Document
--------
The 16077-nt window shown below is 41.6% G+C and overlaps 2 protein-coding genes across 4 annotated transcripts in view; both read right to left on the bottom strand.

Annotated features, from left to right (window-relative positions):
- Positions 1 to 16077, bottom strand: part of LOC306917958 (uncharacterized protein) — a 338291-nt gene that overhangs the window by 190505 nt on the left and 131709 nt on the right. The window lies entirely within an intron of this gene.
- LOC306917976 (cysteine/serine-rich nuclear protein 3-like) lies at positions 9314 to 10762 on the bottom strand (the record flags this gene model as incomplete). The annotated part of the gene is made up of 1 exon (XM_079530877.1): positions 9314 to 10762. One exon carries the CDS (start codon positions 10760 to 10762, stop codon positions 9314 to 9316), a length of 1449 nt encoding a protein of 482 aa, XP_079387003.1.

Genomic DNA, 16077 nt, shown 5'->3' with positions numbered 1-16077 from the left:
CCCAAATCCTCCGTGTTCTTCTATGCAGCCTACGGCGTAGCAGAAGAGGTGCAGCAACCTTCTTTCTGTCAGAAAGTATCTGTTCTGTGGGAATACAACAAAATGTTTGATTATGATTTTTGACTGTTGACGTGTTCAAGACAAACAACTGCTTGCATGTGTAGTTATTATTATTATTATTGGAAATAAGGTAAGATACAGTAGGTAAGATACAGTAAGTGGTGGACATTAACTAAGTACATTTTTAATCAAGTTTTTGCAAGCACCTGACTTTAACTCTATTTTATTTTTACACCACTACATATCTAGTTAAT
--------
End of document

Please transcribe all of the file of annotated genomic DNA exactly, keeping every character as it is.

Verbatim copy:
The 16077-nt window shown below is 41.6% G+C and overlaps 2 protein-coding genes across 4 annotated transcripts in view; both read right to left on the bottom strand.

Annotated features, from left to right (window-relative positions):
- Positions 1 to 16077, bottom strand: part of LOC306917958 (uncharacterized protein) — a 338291-nt gene that overhangs the window by 190505 nt on the left and 131709 nt on the right. The window lies entirely within an intron of this gene.
- LOC306917976 (cysteine/serine-rich nuclear protein 3-like) lies at positions 9314 to 10762 on the bottom strand (the record flags this gene model as incomplete). The annotated part of the gene is made up of 1 exon (XM_079530877.1): positions 9314 to 10762. One exon carries the CDS (start codon positions 10760 to 10762, stop codon positions 9314 to 9316), a length of 1449 nt encoding a protein of 482 aa, XP_079387003.1.

Genomic DNA, 16077 nt, shown 5'->3' with positions numbered 1-16077 from the left:
CCCAAATCCTCCGTGTTCTTCTATGCAGCCTACGGCGTAGCAGAAGAGGTGCAGCAACCTTCTTTCTGTCAGAAAGTATCTGTTCTGTGGGAATACAACAAAATGTTTGATTATGATTTTTGACTGTTGACGTGTTCAAGACAAACAACTGCTTGCATGTGTAGTTATTATTATTATTATTGGAAATAAGGTAAGATACAGTAGGTAAGATACAGTAAGTGGTGGACATTAACTAAGTACATTTTTAATCAAGTTTTTGCAAGCACCTGACTTTAACTCTATTTTATTTTTACACCACTACATATCTAGTTAAT